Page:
Has Europe pulled the plug on renewables?

The fossil fuel backed Global Warming Policy Foundation, not content with spreading misinformation in the UK, is now doing it in The Australian.

On August 10, The Australian published an article from Benny Peiser of The Global Warming Policy Foundation entitled ‘ Europe pulls the plug on its Green Future ’. Peiser argued that Europe is turning its back on clean technology and renewable energy. He also used research by my firm CCgroup , ‘How the media treats renewables’,  to validate his argument.

First, Peiser is incorrect to say that green growth is dwindling. In fact, quite the opposite is true. Renewable energy is the world’s fastest-growing energy source, increasing by 2.5 per cent a year according to a new report by the Energy Information Administration. The report also predicts that world energy consumption will grow by 56 per cent between 2010 and 2040. The value of listed clean tech companies grew 18 per cent last year. Parallel to this growth, investors and pension funds such as Storebrand in Norway are pulling cash from the fossil fuel industry – particularly coal – due to its ‘high investment risk’.  If we take the case of the UK as a European example, green products and services accounted for £128 billion in revenue last year, the UK market growing by 5 per cent while the majority of other sectors shrunk. Investment is pouring into the sector. For wind power alone we’re seeing £66 million to help regional development, join up industry, government and academic thought. This is far from ‘Europe turning its back’. But with such high calibre and fast growth competition, you can understand why the fossil fuel backed GWPF might be worried.

Secondly, CCgroup’s November 2012 research ‘How the media treats renewables’ does not prove Europe is turning its back on renewable energy. The main finding is that renewables should be aware of the power of oil and gas public relations efforts and start investing in communications. The backing of Peiser’s inaccurate article only serves to  illustrates this further.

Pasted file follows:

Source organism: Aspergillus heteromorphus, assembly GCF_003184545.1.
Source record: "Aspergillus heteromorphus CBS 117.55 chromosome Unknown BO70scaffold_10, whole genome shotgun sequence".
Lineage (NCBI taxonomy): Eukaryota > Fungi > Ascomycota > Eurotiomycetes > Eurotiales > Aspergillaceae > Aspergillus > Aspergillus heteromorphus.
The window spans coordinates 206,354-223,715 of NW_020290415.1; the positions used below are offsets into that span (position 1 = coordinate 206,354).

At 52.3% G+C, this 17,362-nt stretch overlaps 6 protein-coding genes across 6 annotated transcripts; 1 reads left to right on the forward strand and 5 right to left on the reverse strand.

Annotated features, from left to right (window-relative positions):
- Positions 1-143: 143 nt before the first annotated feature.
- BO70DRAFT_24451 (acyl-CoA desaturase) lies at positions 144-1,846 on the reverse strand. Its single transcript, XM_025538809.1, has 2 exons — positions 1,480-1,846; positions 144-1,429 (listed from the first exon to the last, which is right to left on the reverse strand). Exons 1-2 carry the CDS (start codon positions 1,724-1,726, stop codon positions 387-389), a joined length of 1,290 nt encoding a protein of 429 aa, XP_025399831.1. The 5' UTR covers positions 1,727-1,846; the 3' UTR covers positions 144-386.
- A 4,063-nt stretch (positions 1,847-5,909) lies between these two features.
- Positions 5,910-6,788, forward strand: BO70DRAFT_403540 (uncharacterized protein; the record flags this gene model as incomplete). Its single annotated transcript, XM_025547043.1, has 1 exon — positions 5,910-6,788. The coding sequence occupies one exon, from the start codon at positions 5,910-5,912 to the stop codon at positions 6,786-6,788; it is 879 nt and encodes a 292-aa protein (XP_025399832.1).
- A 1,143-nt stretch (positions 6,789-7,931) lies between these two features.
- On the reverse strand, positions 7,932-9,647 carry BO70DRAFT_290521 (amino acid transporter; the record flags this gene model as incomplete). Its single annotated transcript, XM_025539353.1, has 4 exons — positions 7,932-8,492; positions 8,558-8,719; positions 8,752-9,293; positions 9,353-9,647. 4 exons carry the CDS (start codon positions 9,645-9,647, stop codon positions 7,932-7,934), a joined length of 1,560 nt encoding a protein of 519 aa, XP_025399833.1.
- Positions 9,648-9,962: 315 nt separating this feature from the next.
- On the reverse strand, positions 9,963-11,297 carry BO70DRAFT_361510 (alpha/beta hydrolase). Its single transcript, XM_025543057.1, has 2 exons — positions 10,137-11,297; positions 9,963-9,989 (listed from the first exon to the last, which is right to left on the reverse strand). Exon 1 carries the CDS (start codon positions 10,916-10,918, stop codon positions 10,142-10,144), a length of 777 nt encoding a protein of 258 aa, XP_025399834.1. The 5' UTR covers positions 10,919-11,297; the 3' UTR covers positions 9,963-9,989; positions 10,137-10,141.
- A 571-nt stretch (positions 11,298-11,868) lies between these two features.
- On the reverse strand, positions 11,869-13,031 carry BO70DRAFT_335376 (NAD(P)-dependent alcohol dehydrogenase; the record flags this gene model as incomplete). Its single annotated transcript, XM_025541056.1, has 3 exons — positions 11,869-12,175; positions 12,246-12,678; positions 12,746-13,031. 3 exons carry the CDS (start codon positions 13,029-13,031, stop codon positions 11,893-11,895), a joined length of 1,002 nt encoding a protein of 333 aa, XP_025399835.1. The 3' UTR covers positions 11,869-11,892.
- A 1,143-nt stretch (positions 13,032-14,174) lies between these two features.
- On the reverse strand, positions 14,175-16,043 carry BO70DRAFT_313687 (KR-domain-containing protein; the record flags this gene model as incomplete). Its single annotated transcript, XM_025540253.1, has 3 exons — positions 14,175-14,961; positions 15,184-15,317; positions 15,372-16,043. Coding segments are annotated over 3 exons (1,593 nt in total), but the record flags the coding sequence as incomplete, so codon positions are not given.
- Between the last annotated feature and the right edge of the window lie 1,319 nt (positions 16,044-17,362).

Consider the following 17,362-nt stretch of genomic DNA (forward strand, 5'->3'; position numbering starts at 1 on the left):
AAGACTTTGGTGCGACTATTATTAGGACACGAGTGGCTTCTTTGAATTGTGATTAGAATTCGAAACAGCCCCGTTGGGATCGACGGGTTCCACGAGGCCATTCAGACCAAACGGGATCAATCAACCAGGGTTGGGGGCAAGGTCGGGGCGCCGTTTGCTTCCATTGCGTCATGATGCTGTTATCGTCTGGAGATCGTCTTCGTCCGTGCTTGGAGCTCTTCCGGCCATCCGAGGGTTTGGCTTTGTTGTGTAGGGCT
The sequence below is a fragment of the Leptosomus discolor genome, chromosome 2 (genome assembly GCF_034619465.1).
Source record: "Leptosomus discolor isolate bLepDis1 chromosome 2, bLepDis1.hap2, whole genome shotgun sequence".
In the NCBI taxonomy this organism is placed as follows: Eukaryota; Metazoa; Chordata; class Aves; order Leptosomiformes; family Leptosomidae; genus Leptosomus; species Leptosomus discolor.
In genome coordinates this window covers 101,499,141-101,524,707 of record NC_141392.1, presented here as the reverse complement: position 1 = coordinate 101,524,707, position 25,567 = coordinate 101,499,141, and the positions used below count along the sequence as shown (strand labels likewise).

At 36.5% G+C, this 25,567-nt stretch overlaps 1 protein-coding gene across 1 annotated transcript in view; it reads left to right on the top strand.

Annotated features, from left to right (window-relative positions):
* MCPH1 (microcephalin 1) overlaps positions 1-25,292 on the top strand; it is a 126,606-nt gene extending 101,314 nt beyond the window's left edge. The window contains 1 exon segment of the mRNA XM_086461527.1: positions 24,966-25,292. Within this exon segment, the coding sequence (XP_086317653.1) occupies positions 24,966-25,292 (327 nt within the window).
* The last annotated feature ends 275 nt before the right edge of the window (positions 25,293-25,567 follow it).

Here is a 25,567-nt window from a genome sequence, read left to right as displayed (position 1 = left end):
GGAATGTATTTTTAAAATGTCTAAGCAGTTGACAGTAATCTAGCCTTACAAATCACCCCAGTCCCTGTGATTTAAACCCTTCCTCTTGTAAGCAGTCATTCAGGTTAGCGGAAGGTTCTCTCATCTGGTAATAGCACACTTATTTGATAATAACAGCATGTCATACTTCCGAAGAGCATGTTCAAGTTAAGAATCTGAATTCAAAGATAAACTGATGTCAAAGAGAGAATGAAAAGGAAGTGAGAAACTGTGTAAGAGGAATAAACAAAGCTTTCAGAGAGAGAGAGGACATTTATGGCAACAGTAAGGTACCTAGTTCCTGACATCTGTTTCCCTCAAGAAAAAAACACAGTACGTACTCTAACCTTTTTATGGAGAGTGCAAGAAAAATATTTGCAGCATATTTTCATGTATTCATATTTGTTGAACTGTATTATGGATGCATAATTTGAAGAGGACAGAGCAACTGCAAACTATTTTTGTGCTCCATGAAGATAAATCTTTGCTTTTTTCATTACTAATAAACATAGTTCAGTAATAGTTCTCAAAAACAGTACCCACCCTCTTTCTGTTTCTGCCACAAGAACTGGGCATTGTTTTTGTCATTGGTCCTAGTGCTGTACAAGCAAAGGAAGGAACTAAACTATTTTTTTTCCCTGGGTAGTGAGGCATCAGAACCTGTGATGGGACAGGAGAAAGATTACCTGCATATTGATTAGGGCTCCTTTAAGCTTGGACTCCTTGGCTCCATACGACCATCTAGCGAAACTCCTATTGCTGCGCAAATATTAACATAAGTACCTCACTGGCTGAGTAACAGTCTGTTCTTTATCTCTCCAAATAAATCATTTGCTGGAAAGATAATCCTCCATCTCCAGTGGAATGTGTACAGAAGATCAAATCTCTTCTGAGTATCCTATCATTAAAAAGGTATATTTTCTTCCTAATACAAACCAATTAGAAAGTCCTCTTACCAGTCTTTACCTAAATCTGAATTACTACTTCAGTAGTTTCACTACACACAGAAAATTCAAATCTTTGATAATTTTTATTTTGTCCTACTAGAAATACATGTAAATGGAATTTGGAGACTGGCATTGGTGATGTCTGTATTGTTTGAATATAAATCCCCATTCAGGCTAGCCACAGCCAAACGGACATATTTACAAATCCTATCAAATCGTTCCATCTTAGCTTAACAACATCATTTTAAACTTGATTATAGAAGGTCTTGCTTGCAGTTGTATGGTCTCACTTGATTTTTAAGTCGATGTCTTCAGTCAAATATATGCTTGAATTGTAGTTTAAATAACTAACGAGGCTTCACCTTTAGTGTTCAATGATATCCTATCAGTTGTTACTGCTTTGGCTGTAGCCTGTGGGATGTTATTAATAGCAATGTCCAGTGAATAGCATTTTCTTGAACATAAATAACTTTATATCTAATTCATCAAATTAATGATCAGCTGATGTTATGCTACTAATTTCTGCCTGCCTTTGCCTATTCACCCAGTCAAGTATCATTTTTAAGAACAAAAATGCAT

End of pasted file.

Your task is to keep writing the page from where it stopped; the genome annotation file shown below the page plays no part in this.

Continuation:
Our research shows that media sentiment is out of sync with both investment trends and public sentiment and the renewable energy industry should amplify its voice. We found that national media sentiment towards the renewable energy industry is overwhelmingly negative and neglects the voice of the industry. I should imagine similar findings are likely in Australia. Using the example of the UK, recent research from the Department of Energy and Climate Change shows that 82 per cent of the British public want to see more renewable energy. Our study indicated that the renewable energy industry is facing a communications challenge. As a communications company, we know the media plays a substantial role in any industry’s success and we argue, from a PR perspective, that it should step up its communication efforts to increase its pace of growth. This is simply common sense.

Fundamentally, a green future is inevitable and the next industrial revolution will be low carbon. Why? Because clean technology is fast becoming recognised as lower cost financially, socially and environmentally than carbon-dense alternatives. The sooner it’s recognised as the low cost political road, too, the better. 

Charlotte Webster is head of CleanTech at CCgroup based in London.

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